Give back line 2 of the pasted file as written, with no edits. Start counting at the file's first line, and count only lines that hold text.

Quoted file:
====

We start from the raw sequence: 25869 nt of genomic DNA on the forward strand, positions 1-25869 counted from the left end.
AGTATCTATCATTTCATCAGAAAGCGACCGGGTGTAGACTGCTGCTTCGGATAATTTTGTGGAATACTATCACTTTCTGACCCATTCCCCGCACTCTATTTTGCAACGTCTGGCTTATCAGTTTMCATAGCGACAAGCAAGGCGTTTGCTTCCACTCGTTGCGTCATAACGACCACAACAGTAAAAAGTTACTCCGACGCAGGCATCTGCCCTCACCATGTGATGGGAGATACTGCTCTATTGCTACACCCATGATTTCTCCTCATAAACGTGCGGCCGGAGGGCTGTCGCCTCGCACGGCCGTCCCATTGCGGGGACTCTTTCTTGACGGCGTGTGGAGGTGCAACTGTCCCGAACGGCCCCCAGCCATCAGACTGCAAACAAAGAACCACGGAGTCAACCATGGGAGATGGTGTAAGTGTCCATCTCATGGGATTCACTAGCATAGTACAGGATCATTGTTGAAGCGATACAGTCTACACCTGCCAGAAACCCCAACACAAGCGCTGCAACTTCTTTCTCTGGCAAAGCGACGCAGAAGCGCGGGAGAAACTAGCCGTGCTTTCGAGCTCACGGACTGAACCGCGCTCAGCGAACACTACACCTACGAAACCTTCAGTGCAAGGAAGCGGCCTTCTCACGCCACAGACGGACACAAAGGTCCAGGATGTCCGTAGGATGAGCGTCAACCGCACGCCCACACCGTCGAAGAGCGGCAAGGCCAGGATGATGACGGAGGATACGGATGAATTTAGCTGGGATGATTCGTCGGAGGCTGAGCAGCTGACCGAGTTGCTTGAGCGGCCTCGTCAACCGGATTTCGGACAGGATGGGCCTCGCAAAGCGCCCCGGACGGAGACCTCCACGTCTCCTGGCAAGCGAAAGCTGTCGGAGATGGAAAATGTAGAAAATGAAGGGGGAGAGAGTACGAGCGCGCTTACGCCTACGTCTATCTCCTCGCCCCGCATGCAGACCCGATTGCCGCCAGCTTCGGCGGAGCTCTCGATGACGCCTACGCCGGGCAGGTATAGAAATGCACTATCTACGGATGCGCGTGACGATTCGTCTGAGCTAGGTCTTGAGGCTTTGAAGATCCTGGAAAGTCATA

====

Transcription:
AGTATCTATCATTTCATCAGAAAGCGACCGGGTGTAGACTGCTGCTTCGGATAATTTTGTGGAATACTATCACTTTCTGACCCATTCCCCGCACTCTATTTTGCAACGTCTGGCTTATCAGTTTMCATAGCGACAAGCAAGGCGTTTGCTTCCACTCGTTGCGTCATAACGACCACAACAGTAAAAAGTTACTCCGACGCAGGCATCTGCCCTCACCATGTGATGGGAGATACTGCTCTATTGCTACACCCATGATTTCTCCTCATAAACGTGCGGCCGGAGGGCTGTCGCCTCGCACGGCCGTCCCATTGCGGGGACTCTTTCTTGACGGCGTGTGGAGGTGCAACTGTCCCGAACGGCCCCCAGCCATCAGACTGCAAACAAAGAACCACGGAGTCAACCATGGGAGATGGTGTAAGTGTCCATCTCATGGGATTCACTAGCATAGTACAGGATCATTGTTGAAGCGATACAGTCTACACCTGCCAGAAACCCCAACACAAGCGCTGCAACTTCTTTCTCTGGCAAAGCGACGCAGAAGCGCGGGAGAAACTAGCCGTGCTTTCGAGCTCACGGACTGAACCGCGCTCAGCGAACACTACACCTACGAAACCTTCAGTGCAAGGAAGCGGCCTTCTCACGCCACAGACGGACACAAAGGTCCAGGATGTCCGTAGGATGAGCGTCAACCGCACGCCCACACCGTCGAAGAGCGGCAAGGCCAGGATGATGACGGAGGATACGGATGAATTTAGCTGGGATGATTCGTCGGAGGCTGAGCAGCTGACCGAGTTGCTTGAGCGGCCTCGTCAACCGGATTTCGGACAGGATGGGCCTCGCAAAGCGCCCCGGACGGAGACCTCCACGTCTCCTGGCAAGCGAAAGCTGTCGGAGATGGAAAATGTAGAAAATGAAGGGGGAGAGAGTACGAGCGCGCTTACGCCTACGTCTATCTCCTCGCCCCGCATGCAGACCCGATTGCCGCCAGCTTCGGCGGAGCTCTCGATGACGCCTACGCCGGGCAGGTATAGAAATGCACTATCTACGGATGCGCGTGACGATTCGTCTGAGCTAGGTCTTGAGGCTTTGAAGATCCTGGAAAGTCATA